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Nova scientia

versión On-line ISSN 2007-0705

Nova scientia vol.8 no.17 León  2016


Ciencias naturales e ingenierías

Fatigue resistance improvement of a forging medium carbon steel using Mischmetal (rare earths) as inclusions (MnS) modifier element

Mejora de la resistencia a la fatiga de un acero de medio carbono para forja utilizando Mischmetal (tierras raras) como elemento modificador de inclusiones (MnS)

F.V. Guerra1 

A. Bedolla-Jacuide2 

J. Zuno-Silva1  * 

M. Ortiz-Dominguez1 

I. Ruiz-López3  4 

E. Cardoso-Legorreta1 

1 Ingeniería Mecánica, Escuela Superior de Ciudad Sahagún, Universidad Autónoma del Estado de Hidalgo. México.

2 Instituto de Investigaciones Metalúrgicas, Universidad Michoacana de San Nicolás de Hidalgo, Morelia Michoacán. México.

3 Pemsa. Pintura, Estampado & Montaje, S.A.P.I. de C.V. Celaya, Guanajuato. México.

4 División de Ingenierías Universidad de Guanajuato, Campus Irapuato-Salamanca. México.


For this work, hot-rolled plates of medium carbon steel (0.5%C) were prepared with different sulphur contents (0.023% to 0.065%). Two steels were alloyed with mischmetal (0.01%) as inclusions modifier to evaluate its effect on fatigue and tensile properties. A detailed study of the type, size, shape and distribution of the sulphide inclusions was carried out by optical and SEM microscopy in the as-cast and hot rolled conditions and correlated with their mechanical properties. The mischmetal treated steels developed a globular, small (~2µm) and well distributed MnS inclusions, producing an improvement in tensile strength (840 MPa and 19% elongation) and fatigue behavior (375 MPa), which was not evident on the untreated steels (741 MPa tensile strength and 300 MPa fatigue limit). The fatigue behavior was tested under the E466 standard, by using nine samples per composition in a R.R. Moore - rotating beam fatigue testing machine. The higher fatigue limit was obtained for the mischmetal-treated steel with 0.05%S. These results were discussed and correlated to the small size and globular shape of the MnS inclusions. However, it was observed that, additions of 0.01% of mischmetal are less effective as inclusion modifier when sulphur content is higher than of 0.05%, but it is still good enough to obtain a better fatigue behavior compared with the untreated steel containing 0.023% sulphur.

Keywords: Mischmetal; sulfide; inclusions; steel; fatigue


En el presente trabajo, se analizaron placas de un acero de medio carbono (0.5%C) laminado en caliente, con diferentes contenidos de azufre (0.023% a 0.065%), así mismo, se realizaron adiciones de Mischmetal (tierras raras) a dos aceros como agente modificador de las inclusiones y de esta forma evaluar su efecto sobre la resistencia a la tensión y fatiga. Se llevó a cabo un estudio detallado sobre el tipo, tamaño, forma y distribución de las inclusiones de azufre por medio de microscopía óptica y microscopía electrónica de barrido en condiciones de colada y después de la laminación en caliente, finalmente, los resultados de la caracterización metalográfica fueron correlacionados con sus propiedades mecánicas. En los aceros tratados con tierras raras, las inclusiones presentes fueron de un tamaño de alrededor de 2 µm, uniformemente distribuidas y de forma globular, lo cual produjo un incremento en la resistencia a la tensión (840 MPa y 19% de elongación) y límite de fatiga (375 MPa) en comparación con los aceros sin adición de Mischmetal (741 MPa de resistencia máxima y 300 MPa de límite de fatiga). El ensayo de fatiga se realizó acorde con la norma ASTM E466 mediante el cual se ensayaron 9 muestras de cada composición en una máquina de flexión rotativa R.R. Moore. El límite máximo de fatiga se obtuvo en el acero con 0.05% de azufre tratado con Mischmetal. Estos resultados se atribuyen al menor tamaño y a la forma globular de las inclusiones. Sin embargo, se observó que el efecto de las adiciones de 0.01% de mischmetal como agente modificador de las inclusiones es disminuido cuando el contenido de azufre es mayor al 0.05%, aun así, es suficiente para obtener un límite de fatiga mayor comparado con el acero sin adición de mischmetal y 0.023% de azufre.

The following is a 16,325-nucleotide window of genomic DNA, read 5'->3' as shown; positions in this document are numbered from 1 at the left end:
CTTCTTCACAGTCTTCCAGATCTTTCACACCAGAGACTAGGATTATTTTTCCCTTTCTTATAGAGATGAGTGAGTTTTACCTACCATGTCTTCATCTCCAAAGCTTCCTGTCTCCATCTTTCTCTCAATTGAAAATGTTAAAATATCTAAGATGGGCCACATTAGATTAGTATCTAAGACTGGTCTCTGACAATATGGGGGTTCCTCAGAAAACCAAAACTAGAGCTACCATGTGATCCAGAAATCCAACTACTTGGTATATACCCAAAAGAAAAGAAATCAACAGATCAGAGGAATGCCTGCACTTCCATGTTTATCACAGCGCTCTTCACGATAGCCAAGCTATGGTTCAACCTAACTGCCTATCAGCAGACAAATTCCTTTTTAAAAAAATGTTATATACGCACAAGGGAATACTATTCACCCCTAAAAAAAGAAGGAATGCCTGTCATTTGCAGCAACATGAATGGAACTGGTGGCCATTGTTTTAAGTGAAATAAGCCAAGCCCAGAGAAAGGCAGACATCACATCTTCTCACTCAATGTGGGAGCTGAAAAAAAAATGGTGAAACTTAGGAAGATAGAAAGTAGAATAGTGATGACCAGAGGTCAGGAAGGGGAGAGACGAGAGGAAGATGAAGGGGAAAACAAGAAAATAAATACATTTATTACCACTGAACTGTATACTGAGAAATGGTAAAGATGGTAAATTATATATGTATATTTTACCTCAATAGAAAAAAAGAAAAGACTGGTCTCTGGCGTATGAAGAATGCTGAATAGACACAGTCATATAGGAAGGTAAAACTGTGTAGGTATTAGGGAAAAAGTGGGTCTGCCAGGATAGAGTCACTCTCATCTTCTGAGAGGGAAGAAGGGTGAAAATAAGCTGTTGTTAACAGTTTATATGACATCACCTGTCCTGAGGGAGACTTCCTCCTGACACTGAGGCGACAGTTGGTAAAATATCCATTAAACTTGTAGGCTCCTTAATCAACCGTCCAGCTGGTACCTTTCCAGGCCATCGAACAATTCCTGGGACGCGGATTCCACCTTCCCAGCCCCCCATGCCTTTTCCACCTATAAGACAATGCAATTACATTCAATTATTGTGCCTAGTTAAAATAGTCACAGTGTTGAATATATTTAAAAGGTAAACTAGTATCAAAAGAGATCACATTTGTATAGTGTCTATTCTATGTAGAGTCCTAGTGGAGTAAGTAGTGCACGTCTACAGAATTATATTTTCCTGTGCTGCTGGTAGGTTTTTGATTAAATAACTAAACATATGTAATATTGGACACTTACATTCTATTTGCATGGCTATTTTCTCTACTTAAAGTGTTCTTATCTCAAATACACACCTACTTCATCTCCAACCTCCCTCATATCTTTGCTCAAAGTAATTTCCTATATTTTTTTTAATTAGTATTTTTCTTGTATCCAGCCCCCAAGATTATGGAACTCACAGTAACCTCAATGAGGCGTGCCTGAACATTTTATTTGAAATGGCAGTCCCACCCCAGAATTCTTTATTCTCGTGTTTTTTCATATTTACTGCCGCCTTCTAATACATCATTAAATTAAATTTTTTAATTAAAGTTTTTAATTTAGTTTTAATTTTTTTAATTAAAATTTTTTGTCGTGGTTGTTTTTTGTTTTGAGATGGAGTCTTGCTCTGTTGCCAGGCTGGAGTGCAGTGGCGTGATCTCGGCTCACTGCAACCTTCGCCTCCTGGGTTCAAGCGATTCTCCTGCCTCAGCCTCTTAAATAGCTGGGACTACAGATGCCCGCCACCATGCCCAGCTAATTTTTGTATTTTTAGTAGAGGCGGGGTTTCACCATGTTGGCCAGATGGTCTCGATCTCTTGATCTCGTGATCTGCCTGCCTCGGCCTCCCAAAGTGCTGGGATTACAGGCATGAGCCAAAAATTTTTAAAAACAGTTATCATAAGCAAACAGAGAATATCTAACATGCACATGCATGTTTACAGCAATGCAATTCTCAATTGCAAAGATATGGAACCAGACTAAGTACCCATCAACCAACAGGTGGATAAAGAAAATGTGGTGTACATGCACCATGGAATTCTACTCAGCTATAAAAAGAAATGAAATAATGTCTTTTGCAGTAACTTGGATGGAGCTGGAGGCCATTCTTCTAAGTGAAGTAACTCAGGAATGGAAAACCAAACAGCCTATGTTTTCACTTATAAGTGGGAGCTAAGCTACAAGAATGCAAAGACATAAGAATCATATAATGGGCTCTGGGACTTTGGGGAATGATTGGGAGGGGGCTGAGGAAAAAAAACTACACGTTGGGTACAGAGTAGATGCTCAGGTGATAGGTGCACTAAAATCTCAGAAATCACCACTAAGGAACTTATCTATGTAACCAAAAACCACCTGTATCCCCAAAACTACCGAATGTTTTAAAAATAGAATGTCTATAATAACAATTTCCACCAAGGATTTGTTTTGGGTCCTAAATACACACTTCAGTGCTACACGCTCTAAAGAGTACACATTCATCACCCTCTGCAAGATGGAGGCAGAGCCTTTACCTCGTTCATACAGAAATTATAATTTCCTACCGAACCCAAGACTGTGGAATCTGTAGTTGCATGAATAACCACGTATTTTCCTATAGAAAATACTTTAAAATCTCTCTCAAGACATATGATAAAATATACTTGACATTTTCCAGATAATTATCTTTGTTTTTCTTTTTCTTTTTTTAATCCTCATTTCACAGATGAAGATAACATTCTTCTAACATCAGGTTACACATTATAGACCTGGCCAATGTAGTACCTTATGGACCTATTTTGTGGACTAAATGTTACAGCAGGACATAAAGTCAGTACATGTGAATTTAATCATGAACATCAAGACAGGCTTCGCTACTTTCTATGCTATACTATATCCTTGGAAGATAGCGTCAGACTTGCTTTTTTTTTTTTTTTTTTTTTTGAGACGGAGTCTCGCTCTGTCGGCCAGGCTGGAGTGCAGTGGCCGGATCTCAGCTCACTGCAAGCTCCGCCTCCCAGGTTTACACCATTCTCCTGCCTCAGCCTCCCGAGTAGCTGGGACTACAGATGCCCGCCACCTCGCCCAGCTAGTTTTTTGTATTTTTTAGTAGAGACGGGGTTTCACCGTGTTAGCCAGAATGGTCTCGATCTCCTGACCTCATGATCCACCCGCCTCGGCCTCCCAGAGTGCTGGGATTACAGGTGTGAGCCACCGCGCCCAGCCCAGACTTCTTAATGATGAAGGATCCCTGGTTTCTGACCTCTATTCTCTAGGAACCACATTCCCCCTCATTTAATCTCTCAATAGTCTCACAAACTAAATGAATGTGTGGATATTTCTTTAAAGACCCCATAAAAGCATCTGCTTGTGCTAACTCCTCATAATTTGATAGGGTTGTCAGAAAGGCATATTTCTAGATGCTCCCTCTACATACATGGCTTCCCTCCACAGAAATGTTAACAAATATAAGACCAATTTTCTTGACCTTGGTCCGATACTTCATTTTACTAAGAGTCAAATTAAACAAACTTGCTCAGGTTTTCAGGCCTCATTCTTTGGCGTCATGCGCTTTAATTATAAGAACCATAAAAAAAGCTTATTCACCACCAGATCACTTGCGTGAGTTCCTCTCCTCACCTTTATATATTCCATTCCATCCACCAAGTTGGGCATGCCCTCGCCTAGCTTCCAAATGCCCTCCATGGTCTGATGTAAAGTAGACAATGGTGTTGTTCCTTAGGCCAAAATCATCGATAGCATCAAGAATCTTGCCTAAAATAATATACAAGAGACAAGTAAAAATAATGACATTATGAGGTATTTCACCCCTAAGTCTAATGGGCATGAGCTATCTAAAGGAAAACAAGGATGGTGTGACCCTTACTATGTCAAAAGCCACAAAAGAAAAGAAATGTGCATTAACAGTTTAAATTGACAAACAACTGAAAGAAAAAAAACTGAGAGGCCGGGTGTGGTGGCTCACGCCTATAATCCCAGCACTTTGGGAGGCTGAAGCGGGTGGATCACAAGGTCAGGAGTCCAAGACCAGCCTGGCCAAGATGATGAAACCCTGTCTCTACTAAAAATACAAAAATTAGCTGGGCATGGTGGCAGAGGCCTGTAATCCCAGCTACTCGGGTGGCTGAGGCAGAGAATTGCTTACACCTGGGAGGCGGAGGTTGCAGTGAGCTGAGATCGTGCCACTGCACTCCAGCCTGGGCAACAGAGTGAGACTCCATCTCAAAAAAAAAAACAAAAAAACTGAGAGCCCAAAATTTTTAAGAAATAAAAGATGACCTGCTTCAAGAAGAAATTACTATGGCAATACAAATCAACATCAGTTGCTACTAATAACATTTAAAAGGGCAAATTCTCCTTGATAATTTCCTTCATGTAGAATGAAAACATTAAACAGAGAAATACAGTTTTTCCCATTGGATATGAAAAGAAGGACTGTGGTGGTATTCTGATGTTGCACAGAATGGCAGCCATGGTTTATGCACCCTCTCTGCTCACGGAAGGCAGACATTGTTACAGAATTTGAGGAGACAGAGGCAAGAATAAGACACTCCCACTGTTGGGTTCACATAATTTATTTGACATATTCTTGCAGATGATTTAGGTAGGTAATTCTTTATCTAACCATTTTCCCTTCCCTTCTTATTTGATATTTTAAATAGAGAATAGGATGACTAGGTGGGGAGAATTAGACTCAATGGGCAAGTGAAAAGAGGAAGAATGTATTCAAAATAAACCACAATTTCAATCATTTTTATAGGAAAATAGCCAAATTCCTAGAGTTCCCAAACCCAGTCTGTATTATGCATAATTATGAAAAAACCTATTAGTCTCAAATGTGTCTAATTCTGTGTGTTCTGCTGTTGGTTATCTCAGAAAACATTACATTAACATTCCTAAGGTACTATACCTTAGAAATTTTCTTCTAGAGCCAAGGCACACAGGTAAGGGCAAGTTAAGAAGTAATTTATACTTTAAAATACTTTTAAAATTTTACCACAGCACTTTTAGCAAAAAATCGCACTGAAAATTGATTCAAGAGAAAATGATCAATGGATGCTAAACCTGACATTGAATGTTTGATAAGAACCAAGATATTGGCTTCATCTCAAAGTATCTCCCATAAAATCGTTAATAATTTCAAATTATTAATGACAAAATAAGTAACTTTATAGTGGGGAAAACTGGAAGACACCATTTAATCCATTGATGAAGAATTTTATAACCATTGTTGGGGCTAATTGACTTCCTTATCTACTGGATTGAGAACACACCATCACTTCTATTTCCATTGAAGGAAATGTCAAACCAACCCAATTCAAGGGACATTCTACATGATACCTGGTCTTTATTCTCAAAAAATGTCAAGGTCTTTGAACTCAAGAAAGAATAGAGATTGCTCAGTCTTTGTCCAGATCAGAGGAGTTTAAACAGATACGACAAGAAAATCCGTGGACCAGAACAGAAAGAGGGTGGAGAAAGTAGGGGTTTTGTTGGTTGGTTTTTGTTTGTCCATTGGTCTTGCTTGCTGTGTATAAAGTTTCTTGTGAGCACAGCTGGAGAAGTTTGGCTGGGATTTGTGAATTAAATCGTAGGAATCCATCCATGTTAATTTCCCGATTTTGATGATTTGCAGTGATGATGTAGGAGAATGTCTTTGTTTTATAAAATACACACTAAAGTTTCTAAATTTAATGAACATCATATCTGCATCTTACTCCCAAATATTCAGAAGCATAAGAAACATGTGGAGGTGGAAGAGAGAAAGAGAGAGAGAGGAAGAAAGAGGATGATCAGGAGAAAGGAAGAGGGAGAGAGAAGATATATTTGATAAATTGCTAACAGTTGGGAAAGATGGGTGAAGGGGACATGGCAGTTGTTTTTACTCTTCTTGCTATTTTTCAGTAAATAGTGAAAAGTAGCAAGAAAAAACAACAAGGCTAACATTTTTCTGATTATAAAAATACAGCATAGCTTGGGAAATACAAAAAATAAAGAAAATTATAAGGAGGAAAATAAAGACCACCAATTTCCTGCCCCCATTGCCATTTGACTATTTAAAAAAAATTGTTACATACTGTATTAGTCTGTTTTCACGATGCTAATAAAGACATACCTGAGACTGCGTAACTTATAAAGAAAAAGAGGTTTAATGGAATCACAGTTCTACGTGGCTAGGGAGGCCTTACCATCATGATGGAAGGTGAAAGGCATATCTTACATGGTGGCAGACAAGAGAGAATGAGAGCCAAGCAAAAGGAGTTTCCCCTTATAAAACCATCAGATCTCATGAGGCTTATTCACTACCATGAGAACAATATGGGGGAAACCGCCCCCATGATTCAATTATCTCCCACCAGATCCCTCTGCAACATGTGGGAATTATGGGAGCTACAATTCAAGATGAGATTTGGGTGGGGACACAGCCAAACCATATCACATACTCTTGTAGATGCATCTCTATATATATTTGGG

Palabras Clave: Mischmetal; sulfuros; inclusiones; acero; fatiga


Carbon steels, are by far, the main engineering material used in volume, mainly in flat rolled products. Their manufacturing processes have experienced constants innovations aimed to improve mechanicals properties [Herrera, 2009, 3518 ]. Nowadays, there is a growing demand both in automotive and machinery industries for advanced ultra-high strength steels (UHSS). Commercial low-alloy structural steels have been used in many engineering components in quenched and tempered conditions [Herrera, 2009, 3519]. Medium-carbon steels can be heat treated to have a good balance of ductility and strength. The uses of medium carbon-manganese steels include shafts, couplings, crankshafts (AISI 1040), axles, gears (AISI 1050), and forgings. Steels in the 0.40 to 0.60% C range are also used for rails, railway wheels, and rail axles [ASM, 2005, 262]. Currently, the 38MnVS6 steel series are well used to manufacture the automotive parts pointed above by forging process. These steels have sulfur content from 0.050 to 0.065%wt. with the target to make easy its maquinability but with a negative effect on the fatigue resistance which is still an improvement field. Thus, a non-metallic inclusions - mainly MnS - shape modification is required to enhance its fatigue resistance.